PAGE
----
Format

Send to

Choose Destination
PLoS One. 2014 Jul 11;9(7):e101653. doi: 10.1371/journal.pone.0101653. eCollection 2014.

Frequent extreme cold exposure and brown fat and cold-induced thermogenesis: a study in a monozygotic twin.

Author information

1
Department of Human Biology, School for Nutrition, Toxicology and Metabolism - NUTRIM, Maastricht, the Netherlands.
2
Department of Surgery (G.V.), Erasmus Medical Center, Rotterdam, the Netherlands.
3
Department of Nuclear Medicine, Maastricht University Medical Center+, Maastricht, the Netherlands.

Abstract

INTRODUCTION:

Mild cold acclimation is known to increase brown adipose tissue (BAT) activity and cold-induced thermogenesis (CIT) in humans. We here tested the effect of a lifestyle with frequent exposure to extreme cold on BAT and CIT in a Dutch man known as 'the Iceman', who has multiple world records in withstanding extreme cold challenges. Furthermore, his monozygotic twin brother who has a 'normal' sedentary lifestyle without extreme cold exposures was measured.

METHODS:

The Iceman (subject A) and his brother (subject B) were studied during mild cold (13°C) and thermoneutral conditions (31°C). Measurements included BAT activity and respiratory muscle activity by [18F]FDG-PET/CT imaging and energy expenditure through indirect calorimetry. In addition, body temperatures, cardiovascular parameters, skin perfusion, and thermal sensation and comfort were measured. Finally, we determined polymorphisms for uncoupling protein-1 and β3-adrenergic receptor.

RESULTS:

Subjects had comparable BAT activity (A: 1144 SUVtotal and B: 1325 SUVtotal), within the range previously observed in young adult men. They were genotyped with the polymorphism for uncoupling protein-1 (G/G). CIT was relatively high (A: 40.1% and B: 41.9%), but unlike during our previous cold exposure tests in young adult men, here both subjects practiced a g-Tummo like breathing technique, which involves vigorous respiratory muscle activity. This was confirmed by high [18F]FDG-uptake in respiratory muscle.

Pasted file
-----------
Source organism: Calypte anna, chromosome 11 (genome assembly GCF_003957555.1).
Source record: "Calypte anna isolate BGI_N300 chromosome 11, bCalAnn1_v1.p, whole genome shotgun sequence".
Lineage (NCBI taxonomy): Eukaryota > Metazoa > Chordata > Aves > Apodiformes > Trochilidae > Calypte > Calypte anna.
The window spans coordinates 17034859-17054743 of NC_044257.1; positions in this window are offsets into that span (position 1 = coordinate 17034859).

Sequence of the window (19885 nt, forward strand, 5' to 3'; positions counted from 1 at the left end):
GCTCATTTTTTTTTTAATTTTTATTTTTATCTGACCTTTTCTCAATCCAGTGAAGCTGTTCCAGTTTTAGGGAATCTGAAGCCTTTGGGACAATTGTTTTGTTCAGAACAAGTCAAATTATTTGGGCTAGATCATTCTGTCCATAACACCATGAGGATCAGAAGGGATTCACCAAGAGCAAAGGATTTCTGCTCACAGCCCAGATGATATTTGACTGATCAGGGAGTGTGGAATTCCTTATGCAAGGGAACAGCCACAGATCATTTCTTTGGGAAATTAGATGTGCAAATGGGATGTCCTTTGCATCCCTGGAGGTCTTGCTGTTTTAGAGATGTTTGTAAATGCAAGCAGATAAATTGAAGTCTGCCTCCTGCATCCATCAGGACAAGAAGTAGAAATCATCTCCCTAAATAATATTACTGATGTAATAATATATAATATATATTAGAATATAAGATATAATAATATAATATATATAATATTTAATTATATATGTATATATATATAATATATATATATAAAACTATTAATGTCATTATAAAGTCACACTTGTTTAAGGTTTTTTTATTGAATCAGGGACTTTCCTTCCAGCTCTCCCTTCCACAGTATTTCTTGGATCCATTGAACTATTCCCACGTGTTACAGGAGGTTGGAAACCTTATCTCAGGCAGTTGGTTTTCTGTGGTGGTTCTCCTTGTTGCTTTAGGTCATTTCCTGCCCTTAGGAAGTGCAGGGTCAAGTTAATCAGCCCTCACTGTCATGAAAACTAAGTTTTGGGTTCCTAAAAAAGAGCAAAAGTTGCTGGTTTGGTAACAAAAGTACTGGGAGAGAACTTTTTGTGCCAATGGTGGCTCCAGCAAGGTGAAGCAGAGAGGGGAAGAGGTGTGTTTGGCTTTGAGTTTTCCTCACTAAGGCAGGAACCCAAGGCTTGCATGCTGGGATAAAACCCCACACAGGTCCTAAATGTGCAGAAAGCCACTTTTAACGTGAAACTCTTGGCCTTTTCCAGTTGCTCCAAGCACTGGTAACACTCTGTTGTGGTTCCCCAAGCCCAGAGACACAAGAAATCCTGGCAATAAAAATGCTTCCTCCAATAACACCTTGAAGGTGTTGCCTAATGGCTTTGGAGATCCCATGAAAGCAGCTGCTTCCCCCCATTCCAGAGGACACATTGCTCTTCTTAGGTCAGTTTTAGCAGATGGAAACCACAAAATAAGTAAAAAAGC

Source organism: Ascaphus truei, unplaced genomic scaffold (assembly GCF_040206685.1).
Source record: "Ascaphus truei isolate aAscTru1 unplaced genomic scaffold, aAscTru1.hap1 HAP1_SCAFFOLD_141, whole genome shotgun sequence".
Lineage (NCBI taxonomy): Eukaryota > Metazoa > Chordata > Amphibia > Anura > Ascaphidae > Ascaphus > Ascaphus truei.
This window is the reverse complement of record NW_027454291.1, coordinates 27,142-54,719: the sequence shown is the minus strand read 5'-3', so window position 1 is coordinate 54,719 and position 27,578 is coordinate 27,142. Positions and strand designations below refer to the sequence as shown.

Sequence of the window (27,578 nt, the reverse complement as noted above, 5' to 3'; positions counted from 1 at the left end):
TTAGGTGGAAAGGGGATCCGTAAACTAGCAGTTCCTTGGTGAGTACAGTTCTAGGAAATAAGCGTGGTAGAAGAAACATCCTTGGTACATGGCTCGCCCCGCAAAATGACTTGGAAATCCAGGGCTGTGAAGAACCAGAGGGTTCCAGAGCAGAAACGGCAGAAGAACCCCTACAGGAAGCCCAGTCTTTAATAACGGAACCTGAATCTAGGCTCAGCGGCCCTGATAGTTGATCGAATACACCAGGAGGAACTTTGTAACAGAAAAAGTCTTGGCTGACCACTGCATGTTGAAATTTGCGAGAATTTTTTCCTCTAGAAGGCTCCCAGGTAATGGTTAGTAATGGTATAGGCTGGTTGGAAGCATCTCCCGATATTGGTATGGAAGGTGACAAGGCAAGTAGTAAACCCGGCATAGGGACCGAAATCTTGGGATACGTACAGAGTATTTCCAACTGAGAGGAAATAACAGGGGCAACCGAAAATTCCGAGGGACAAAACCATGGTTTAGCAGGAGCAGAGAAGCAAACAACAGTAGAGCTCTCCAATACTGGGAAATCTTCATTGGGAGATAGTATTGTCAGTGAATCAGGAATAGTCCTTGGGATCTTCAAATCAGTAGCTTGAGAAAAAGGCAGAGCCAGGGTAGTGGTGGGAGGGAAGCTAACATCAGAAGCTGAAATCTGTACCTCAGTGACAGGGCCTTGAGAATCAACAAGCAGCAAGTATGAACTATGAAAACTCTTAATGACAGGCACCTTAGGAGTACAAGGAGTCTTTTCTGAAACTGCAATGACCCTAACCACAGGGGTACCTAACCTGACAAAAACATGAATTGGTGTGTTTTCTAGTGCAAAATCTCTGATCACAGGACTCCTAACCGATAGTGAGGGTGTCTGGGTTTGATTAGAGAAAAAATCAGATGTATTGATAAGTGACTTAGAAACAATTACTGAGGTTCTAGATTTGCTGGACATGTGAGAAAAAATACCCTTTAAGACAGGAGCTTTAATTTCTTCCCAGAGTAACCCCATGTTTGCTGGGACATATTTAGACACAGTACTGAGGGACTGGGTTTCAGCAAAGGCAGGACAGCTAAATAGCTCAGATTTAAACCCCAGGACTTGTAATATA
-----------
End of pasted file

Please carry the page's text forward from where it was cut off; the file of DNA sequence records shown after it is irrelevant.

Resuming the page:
CONCLUSION:

No significant differences were found between the two subjects, indicating that a lifestyle with frequent exposures to extreme cold does not seem to affect BAT activity and CIT. In both subjects, BAT was not higher compared to earlier observations, whereas CIT was very high, suggesting that g-Tummo like breathing during cold exposure may cause additional heat production by vigorous isometric respiratory muscle contraction. The results must be interpreted with caution given the low subject number and the fact that both participants practised the g-Tummo like breathing technique.

PMID:
25014028
PMCID:
PMC4094425
DOI:
10.1371/journal.pone.0101653
[Indexed for MEDLINE]
Free PMC Article

Supplemental Content

Full text links

Icon for Public Library of Science Icon for PubMed Central
Loading ...
Support Center